David Bruce
Jim Carrey does an excellent job of portraying Andy Kaufman's spiritual journey from prankster to joy giver.

-Review by David Bruce

This page was created on December 30, 1999,
and was last updated on Tuesday, January 11, 2000

Directed by Milos Forman
Writing credits: Scott Alexander & Larry Karaszewski

Jim Carrey as Andy Kaufman/Tony Clifton
Tony Clifton as Tony Clifton)
Danny DeVito as George Shapiro
Courtney Love as Lynne Margulies
George Shapiro as Club owner
Paul Giamatti as Bob Zmuda
Vincent Schiavelli as Maynard Smith
Peter Bonerz as Ed Weinberger
Jerry Lawler as Himself
Gerry Becker as Stanley Kaufman
Leslie Lyles as Janice Kaufman
J. Alan Thomas as Himself
Bob Zmuda as Anger Stagehand
Randall Carver as Himself
Jeff Conaway as Himself
Budd Friedman as Himself
Marilu Henner as Herself
Judd Hirsch as Himself
Carol Kane as Herself
David Letterman as Himself
Christopher Lloyd as Himself
Lorne Michaels as Himself
Paul Shaffer as Himself
Michael Villani as Merv Griffin

Produced by Danny DeVito, Scott Ferguson (associate), Michael Hausman (executive), Michael Shamberg, George Shapiro (executive), Stacey Sher, Howard West (executive), Bob Zmuda (co-executive).
Original music by Peter Buck, Mike Mills, Michael Stipe.
Cinematography by Anastas N. Michos
Film Editing by Adam Boome, Lynzee Klingman, Christopher Tellefsen

Rated R for language, topless nudity and sexual situations.

We are all on a journey -that is ultimately a spiritual journey.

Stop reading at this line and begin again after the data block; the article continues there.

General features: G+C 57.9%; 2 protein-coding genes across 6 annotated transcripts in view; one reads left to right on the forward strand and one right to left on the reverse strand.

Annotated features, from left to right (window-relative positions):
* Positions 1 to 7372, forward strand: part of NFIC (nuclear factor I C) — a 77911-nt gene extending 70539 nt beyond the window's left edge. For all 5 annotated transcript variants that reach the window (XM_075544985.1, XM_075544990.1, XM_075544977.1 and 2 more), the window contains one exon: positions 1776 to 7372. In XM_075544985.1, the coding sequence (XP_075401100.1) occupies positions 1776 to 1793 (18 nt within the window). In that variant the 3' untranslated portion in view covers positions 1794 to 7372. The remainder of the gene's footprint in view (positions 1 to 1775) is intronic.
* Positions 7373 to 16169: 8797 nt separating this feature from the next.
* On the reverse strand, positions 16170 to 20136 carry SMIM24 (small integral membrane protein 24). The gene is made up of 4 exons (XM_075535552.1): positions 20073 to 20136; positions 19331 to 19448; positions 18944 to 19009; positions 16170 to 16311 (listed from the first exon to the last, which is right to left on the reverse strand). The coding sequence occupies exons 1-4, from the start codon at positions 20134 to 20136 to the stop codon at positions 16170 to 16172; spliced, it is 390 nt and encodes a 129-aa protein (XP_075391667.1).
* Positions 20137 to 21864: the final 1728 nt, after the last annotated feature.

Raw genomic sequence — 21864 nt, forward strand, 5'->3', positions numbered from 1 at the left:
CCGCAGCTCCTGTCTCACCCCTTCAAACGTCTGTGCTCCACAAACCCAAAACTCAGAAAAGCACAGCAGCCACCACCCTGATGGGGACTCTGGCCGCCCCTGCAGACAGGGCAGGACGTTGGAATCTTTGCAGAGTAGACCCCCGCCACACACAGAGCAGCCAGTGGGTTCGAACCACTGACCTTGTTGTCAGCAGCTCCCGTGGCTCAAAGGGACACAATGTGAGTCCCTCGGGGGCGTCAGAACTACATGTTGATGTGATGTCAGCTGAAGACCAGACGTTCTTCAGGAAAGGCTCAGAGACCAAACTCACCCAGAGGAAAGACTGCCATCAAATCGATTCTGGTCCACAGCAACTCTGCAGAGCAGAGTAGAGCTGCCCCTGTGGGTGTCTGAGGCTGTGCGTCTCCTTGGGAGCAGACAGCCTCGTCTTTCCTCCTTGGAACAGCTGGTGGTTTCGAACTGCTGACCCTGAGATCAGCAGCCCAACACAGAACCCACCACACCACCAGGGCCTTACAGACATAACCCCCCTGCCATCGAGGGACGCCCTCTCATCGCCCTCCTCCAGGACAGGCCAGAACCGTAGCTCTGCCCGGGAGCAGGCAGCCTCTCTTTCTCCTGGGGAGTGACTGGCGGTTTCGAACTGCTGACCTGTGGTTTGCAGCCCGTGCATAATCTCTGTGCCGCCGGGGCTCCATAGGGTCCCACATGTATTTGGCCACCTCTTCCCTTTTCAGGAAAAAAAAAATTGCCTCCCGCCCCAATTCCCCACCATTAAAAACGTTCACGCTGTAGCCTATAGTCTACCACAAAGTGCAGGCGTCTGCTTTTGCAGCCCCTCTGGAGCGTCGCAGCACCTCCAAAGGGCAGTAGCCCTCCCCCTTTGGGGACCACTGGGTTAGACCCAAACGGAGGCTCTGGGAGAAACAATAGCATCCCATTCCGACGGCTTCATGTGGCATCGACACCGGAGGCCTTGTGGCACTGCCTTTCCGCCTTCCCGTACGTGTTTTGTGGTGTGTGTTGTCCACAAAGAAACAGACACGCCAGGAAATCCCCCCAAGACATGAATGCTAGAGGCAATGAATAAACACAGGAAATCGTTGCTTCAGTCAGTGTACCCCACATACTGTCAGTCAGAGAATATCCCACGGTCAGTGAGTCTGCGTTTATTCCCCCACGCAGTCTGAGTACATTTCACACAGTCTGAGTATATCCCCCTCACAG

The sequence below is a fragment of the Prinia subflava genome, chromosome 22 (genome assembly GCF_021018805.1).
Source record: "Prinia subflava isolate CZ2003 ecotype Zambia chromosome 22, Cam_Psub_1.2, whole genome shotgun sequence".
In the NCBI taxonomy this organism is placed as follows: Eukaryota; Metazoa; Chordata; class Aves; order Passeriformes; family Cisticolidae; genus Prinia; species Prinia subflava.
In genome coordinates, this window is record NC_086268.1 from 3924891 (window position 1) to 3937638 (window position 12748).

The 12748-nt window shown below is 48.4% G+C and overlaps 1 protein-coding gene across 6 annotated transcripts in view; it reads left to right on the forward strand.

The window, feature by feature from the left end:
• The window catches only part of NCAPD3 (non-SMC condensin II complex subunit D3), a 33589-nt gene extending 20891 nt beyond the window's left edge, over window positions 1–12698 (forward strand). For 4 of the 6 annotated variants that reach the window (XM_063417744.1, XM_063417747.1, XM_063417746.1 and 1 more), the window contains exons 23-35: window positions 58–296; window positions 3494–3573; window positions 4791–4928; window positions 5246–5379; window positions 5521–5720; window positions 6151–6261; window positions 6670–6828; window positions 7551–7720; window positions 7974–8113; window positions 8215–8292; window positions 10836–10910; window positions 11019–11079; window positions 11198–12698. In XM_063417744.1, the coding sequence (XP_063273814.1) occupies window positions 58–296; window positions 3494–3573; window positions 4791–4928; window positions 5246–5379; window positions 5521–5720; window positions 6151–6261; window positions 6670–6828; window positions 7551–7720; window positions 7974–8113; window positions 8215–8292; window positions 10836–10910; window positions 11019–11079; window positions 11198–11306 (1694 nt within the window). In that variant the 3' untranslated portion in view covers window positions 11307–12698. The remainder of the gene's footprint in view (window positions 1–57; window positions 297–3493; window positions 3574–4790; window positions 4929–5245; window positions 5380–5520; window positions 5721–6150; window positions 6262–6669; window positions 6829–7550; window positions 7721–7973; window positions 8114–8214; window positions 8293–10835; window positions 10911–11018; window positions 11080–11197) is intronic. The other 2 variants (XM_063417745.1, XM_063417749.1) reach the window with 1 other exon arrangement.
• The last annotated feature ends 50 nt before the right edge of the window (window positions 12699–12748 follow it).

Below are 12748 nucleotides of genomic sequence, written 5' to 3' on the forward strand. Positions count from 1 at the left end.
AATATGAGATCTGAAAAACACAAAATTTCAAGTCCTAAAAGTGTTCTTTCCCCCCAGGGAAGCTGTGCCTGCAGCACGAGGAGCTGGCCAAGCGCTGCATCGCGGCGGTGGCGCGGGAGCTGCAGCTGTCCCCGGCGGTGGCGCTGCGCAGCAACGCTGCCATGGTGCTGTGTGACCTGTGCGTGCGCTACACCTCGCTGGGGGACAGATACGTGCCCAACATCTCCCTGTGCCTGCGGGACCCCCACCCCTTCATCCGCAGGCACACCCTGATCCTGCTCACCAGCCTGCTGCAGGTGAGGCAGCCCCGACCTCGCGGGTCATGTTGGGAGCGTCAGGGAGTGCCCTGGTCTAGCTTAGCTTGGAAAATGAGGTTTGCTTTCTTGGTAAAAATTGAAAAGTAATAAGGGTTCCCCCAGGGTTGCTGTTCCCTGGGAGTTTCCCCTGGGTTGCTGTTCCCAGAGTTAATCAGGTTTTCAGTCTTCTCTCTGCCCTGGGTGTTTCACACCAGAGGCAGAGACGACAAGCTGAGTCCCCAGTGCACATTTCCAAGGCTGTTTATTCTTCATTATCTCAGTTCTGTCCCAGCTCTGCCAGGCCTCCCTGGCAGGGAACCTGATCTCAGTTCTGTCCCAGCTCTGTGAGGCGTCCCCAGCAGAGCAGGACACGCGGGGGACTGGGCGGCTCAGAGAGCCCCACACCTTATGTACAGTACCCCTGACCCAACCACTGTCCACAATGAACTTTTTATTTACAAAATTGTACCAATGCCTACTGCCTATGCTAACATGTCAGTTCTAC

Andy Kaufman's journey on screen reminds us of our own journey.
We identify. And Jim Carrey's performance makes it very real.
We watch Andy develop as a human being.
He goes from small time to the big time.
He goes from prostitutes to a loving monogamous relationship.
He goes from health to deadly cancer.
He goes from giving out negative energy to positive energy.
He seeks out spiritual truth.
He seeks out healing for himself.
But instead brings healing and life to others.
And in his death he found life.
His art and life blended together,
teaching us that there is a powerful connectedness between play and life.
Between actor and audience.
He demonstrated the web of life whose warp and woof connects us all.
If you have a talent, use it in every which way possible. Don't hoard it. Don't dole it out like a miser. Spend it lavishly like a millionaire intent on going broke.
Laughter adds richness, texture, and color to otherwise ordinary days. It is a gift, a choice, a discipline, and an art. --TIM HANSEL
There are so many things that just happen to us. Sometimes, I wonder, if it isn't the hand of God behind some of it. God or not, I know that "all things can work together for the good..." (Romans 8:28)

Dear brothers and sisters, whenever trouble comes your way, let it be an opportunity for joy. For when your faith is tested, your endurance has a chance to grow. So let it grow, for when your endurance is fully developed, you will be strong in character and ready for anything. --James 1:2-4

Joy is a positive thing: in joy one does not only feel secure, but something goes out from oneself to the universe, a warm, positive effluence of love. --RICHARD HOOKER (1554-1600)

You and I were created for joy, and if we miss it, we miss the reason for our existence. . . . If our joy is honest joy, it must somehow be congruous with human tragedy. This is the test of joy's integrity: is it compatible with pain? . . . Only the heart that hurts has a right to joy. --LEWIS B. SMEDES

There is an interesting website dedicated to the idea that Andy still lives.
Bulletin Board:

Man On The Moon © 1999 Universal Studios. All Rights Reserved.